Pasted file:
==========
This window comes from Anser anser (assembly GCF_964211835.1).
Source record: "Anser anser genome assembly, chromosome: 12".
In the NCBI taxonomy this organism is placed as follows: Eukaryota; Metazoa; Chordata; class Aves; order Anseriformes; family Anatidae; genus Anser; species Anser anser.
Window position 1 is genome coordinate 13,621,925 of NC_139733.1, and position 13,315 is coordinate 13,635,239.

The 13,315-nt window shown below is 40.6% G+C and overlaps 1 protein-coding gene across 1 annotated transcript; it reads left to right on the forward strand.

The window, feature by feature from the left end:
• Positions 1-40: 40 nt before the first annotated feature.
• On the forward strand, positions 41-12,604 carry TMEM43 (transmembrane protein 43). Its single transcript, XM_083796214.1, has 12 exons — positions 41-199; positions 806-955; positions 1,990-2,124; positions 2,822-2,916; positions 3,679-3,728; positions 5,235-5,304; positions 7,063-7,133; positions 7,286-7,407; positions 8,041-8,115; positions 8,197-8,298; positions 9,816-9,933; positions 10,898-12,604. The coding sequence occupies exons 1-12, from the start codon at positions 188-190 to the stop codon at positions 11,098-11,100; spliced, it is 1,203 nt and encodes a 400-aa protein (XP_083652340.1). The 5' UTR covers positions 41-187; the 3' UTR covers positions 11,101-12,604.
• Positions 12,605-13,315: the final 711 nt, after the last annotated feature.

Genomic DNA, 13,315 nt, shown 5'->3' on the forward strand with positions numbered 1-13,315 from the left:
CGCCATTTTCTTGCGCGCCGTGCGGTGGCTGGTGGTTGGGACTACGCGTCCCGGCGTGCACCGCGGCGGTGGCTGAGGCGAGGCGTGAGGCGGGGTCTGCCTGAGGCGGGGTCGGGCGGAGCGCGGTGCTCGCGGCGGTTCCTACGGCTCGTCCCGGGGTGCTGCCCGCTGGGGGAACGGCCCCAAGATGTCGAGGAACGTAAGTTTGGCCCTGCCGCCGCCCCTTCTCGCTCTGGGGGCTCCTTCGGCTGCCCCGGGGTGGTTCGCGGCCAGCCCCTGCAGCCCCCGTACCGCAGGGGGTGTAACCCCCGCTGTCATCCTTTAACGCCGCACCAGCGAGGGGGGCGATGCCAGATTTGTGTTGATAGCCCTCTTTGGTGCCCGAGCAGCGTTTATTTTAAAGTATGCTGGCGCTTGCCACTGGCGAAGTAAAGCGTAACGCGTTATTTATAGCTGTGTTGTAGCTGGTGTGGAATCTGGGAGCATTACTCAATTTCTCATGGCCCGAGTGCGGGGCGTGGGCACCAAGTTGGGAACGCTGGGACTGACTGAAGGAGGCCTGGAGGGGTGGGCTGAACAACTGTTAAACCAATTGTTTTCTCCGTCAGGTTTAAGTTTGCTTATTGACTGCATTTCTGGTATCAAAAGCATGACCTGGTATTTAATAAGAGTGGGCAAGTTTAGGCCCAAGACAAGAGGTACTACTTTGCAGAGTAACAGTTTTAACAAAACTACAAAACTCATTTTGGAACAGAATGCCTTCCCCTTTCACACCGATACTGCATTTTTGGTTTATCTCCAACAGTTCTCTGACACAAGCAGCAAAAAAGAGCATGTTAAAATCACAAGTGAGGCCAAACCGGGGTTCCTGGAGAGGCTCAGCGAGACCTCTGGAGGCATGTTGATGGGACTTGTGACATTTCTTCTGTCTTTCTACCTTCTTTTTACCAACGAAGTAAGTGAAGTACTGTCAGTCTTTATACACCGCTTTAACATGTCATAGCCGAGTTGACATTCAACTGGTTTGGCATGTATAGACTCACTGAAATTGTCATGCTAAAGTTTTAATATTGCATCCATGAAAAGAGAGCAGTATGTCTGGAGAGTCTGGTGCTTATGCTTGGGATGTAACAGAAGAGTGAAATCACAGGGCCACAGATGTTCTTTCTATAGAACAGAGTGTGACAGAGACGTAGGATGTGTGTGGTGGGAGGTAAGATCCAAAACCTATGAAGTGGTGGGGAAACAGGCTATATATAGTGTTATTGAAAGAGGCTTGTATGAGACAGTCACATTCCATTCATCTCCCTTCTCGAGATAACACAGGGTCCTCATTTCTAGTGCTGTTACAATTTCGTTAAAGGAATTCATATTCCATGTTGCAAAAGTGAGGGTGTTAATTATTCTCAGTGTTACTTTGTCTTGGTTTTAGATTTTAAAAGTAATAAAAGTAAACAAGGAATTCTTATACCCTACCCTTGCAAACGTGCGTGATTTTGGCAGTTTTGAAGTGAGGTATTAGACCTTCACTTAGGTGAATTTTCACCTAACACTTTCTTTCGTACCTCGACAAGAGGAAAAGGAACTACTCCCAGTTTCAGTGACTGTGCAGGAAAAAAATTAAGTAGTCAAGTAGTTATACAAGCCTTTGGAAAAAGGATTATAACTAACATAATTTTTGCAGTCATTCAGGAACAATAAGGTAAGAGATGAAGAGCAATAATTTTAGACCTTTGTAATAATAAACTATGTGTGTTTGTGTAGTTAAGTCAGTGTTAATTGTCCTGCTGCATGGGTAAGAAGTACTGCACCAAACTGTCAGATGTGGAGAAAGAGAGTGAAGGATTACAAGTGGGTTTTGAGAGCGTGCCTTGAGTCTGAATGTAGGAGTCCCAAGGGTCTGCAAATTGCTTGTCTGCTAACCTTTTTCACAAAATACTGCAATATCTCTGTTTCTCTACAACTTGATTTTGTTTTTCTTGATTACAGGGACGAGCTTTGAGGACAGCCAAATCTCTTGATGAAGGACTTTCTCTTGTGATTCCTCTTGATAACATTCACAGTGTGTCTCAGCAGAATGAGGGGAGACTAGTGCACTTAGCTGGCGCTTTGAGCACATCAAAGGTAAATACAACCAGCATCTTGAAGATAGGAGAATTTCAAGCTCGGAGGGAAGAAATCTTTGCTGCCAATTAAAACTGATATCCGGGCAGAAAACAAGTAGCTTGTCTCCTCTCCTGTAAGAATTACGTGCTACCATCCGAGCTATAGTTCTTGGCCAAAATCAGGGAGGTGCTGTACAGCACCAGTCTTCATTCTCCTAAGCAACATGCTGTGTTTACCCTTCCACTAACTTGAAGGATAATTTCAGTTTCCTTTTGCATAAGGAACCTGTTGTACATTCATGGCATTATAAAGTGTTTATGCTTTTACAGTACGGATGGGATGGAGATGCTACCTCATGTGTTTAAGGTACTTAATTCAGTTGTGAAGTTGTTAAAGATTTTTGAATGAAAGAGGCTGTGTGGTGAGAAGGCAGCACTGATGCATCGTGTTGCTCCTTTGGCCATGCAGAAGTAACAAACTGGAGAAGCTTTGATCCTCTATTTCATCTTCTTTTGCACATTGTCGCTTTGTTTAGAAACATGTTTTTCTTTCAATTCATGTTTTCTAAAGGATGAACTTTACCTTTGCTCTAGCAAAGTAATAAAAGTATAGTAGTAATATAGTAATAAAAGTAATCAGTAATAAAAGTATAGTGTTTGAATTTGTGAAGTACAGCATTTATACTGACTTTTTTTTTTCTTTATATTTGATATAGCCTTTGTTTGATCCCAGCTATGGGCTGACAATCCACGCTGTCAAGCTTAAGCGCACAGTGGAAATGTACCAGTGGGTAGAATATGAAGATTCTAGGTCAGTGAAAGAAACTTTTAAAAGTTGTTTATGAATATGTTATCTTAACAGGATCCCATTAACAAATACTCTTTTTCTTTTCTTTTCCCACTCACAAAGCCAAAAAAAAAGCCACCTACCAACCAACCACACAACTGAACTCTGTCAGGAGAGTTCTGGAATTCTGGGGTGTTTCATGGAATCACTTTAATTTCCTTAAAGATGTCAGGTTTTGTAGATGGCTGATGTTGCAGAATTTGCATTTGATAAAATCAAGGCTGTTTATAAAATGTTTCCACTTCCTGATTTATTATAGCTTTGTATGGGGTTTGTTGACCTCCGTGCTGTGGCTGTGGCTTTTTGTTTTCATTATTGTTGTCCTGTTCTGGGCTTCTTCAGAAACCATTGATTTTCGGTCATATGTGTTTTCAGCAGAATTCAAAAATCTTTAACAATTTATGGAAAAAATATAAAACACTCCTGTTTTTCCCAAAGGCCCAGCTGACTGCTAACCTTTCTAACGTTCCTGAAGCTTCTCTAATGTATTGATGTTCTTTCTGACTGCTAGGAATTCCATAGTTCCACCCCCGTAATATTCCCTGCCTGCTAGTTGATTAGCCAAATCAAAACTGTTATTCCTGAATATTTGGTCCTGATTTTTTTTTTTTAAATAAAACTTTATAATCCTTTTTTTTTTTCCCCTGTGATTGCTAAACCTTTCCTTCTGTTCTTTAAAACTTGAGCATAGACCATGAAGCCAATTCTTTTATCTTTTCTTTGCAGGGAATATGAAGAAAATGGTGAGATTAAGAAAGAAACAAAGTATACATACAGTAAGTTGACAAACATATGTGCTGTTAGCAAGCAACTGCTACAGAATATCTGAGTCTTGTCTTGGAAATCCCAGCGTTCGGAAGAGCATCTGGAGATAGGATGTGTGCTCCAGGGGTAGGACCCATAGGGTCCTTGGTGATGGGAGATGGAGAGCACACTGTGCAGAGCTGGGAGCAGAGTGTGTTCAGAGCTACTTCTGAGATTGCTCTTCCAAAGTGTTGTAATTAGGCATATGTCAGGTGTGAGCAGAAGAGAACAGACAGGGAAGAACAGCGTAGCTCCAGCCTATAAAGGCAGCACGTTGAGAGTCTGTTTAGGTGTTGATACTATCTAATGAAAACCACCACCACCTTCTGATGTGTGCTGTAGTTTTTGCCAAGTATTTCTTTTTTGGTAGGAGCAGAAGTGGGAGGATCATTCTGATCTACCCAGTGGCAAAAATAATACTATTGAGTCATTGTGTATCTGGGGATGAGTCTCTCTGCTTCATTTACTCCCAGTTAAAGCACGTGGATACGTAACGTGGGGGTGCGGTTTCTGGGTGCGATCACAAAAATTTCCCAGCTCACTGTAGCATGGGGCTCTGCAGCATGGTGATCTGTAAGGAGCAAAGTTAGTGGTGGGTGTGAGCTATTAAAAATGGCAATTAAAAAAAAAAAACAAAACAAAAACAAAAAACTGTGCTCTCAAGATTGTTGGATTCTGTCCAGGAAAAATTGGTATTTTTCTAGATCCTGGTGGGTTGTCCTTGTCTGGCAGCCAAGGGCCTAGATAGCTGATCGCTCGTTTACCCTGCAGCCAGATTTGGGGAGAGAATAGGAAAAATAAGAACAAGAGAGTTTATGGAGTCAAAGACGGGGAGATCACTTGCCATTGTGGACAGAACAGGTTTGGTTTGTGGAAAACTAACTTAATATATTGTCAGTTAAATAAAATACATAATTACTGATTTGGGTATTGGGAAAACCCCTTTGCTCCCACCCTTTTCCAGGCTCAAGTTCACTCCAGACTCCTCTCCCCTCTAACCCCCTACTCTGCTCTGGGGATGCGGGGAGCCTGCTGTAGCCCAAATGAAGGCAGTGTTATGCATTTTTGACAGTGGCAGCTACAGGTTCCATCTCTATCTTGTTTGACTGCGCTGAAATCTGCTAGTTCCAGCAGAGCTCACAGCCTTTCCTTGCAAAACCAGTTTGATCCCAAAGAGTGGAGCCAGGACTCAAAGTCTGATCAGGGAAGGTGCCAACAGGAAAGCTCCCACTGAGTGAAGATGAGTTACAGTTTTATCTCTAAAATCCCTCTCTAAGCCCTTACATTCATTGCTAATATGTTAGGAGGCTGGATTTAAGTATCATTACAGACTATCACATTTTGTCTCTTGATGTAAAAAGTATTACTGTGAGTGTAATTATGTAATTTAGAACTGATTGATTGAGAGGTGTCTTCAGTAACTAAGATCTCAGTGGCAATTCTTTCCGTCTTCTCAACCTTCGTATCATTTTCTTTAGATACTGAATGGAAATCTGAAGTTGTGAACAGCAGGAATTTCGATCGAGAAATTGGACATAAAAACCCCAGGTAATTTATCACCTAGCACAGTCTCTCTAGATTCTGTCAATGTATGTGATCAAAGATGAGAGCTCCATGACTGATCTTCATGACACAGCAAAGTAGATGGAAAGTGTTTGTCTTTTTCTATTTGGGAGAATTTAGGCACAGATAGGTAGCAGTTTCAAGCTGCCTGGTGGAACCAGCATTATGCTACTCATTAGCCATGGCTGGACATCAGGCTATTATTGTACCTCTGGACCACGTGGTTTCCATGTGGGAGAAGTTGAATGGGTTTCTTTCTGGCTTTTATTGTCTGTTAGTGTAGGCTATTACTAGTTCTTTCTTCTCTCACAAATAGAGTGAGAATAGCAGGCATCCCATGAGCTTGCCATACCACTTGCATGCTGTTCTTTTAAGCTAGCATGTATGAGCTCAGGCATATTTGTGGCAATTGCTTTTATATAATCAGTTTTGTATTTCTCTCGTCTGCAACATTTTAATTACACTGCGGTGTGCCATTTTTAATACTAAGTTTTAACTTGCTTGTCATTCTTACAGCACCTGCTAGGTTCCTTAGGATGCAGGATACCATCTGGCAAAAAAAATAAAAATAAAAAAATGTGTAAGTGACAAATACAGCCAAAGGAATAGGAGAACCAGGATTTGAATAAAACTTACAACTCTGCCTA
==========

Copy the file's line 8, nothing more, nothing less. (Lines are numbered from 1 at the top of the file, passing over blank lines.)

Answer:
• On the forward strand, positions 41-12,604 carry TMEM43 (transmembrane protein 43). Its single transcript, XM_083796214.1, has 12 exons — positions 41-199; positions 806-955; positions 1,990-2,124; positions 2,822-2,916; positions 3,679-3,728; positions 5,235-5,304; positions 7,063-7,133; positions 7,286-7,407; positions 8,041-8,115; positions 8,197-8,298; positions 9,816-9,933; positions 10,898-12,604. The coding sequence occupies exons 1-12, from the start codon at positions 188-190 to the stop codon at positions 11,098-11,100; spliced, it is 1,203 nt and encodes a 400-aa protein (XP_083652340.1). The 5' UTR covers positions 41-187; the 3' UTR covers positions 11,101-12,604.